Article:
How can you enjoy long-term Lean success?  Well, the first thing to do is to define two key concepts.  1) What does “long-term” mean to you and others in your organization.  Is the end of the month long-term?  How about the end of the quarter?  The end of the year?  Two years out?  Five years out?  Most companies have such a reactive culture that they often have trouble going out past an 18-month window. 2) What does “success” mean or look like to you?

Let’s compare that to the Lean experts and perfectionists, the Japanese.  The Japanese culture is such that senior management is urged to make decisions that will create a stronger company for the next generation.  Yes, that’s right.  The next generation.  Their long-term vision is 20 to 30 years into the future.  Since it would be extremely difficult for us to jump from a next quarter or next year mindset to 20 years out, I suggest that you take whatever your current definition of “long-term” is and double that.  Once you have that defined, you have something to put in front of your organization that will help create a long-term mindset.

Top Five

Now that you have a long-term target for people to focus on, here are the top five things that you can do to drive long-term Lean success.


#1: Align the Management

Aligning the management of the organization means making sure that each member of your management team understands the Lean goals, supports a Lean way of running the business, has the necessary people skills to inspire and empower the employees, and is an effective leader in their area.

If you haven’t already heard of our Conversation Framework, SYNCHRONIZE – Directional Efficiency Activity, I invite you to watch the following video: SYNCHRONIZE – Directional Efficiency Activity – Innovative Management Tools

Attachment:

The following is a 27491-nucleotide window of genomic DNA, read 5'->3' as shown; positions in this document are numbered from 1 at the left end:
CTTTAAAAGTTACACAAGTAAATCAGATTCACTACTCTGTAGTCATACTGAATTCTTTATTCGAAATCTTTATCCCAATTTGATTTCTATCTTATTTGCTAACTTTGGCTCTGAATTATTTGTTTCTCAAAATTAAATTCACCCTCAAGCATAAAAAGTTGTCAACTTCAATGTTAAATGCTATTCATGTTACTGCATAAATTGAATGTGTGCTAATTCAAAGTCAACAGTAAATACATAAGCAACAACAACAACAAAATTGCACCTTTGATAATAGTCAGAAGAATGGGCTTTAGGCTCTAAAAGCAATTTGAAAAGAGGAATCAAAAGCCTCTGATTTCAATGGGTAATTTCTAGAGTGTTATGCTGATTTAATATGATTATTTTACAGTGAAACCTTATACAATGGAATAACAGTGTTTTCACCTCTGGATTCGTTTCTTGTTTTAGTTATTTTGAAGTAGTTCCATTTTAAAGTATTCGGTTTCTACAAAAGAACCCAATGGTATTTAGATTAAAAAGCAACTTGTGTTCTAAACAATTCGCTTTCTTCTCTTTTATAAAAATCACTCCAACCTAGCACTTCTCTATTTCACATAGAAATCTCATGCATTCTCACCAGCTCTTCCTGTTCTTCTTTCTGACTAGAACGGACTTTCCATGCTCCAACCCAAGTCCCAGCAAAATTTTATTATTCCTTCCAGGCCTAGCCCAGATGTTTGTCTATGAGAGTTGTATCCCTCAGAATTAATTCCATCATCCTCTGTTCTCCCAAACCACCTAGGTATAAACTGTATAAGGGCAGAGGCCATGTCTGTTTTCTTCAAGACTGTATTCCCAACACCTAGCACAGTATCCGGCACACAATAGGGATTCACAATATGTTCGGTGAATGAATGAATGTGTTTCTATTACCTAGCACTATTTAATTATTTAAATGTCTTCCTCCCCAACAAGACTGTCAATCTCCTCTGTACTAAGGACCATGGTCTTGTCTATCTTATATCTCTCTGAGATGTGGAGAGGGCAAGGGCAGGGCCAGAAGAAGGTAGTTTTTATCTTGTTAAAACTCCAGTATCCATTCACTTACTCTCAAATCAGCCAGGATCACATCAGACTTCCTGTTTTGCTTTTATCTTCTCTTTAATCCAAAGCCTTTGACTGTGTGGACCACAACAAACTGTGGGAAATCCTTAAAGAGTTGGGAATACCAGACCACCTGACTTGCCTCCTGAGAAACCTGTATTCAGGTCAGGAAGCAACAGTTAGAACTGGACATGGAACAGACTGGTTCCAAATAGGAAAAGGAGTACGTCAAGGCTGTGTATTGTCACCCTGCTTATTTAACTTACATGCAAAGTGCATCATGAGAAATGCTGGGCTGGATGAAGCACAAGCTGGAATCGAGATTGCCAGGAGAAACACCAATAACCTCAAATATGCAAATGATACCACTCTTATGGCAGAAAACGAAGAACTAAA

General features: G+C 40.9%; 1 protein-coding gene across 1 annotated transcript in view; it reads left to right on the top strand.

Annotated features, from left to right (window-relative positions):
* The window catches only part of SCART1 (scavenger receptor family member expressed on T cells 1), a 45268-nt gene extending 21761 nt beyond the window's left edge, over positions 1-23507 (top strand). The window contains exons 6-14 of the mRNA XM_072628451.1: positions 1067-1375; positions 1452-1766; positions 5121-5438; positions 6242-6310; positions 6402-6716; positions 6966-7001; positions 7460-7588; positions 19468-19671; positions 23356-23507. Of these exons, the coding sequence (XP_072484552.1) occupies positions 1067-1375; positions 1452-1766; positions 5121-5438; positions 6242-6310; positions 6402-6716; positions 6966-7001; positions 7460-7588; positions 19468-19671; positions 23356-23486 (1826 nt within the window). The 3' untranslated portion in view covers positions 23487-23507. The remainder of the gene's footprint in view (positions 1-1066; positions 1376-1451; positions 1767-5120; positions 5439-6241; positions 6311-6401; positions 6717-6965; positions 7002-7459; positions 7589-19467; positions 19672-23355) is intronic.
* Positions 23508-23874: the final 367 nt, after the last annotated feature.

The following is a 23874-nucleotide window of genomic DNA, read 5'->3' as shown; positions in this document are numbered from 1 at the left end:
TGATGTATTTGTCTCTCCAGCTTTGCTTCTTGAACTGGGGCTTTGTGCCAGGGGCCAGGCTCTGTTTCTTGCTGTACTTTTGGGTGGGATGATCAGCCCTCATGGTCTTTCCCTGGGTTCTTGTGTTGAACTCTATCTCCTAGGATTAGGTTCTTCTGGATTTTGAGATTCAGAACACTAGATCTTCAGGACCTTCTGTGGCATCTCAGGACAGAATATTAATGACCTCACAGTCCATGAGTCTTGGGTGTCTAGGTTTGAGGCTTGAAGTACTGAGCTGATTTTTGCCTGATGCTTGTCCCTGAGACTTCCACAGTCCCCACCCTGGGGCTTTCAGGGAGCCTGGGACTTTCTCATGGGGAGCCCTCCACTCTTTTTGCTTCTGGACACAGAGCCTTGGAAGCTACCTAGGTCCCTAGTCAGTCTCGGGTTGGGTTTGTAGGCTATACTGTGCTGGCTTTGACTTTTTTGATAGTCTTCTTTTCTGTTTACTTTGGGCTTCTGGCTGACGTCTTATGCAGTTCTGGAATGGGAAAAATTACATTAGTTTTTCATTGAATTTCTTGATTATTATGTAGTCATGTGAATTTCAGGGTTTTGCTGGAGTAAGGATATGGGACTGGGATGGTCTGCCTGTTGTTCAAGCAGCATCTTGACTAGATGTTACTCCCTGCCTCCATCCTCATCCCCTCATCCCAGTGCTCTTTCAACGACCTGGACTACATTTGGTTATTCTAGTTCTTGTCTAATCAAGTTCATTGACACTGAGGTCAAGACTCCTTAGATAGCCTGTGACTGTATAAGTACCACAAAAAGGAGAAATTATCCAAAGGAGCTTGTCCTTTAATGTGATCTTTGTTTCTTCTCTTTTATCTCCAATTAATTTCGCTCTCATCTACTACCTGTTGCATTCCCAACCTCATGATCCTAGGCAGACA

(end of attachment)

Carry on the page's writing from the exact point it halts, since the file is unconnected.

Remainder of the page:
If you haven’t read Jim Collin’s book Good to Great, you should.  It’s a fascinating read.  It’s a comparison of companies over several years to see what made some of the companies remain “good” while others soared to the top of their industry, making them “great.”  One of the first things that Collins talks about is how great companies get the “right people on the bus and in the right seat.”  Having the wrong people on the bus and/or in the wrong seats creates a cascade of issues that challenge the organization.  Having the right people on the bus and in the right seats opens opportunity for greatness.


#2: Align the Infrastructure  

Aligning the infrastructure means many things: 1) setting and managing expectations across the organization; 2) clarifying roles and responsibilities across the staff; 3) making sure policies and procedures don’t conflict with each other from one department to the next; 4) having a recognition strategy that permeates the organization at all levels; and 5) developing policies that promote efficiencies and minimize waste.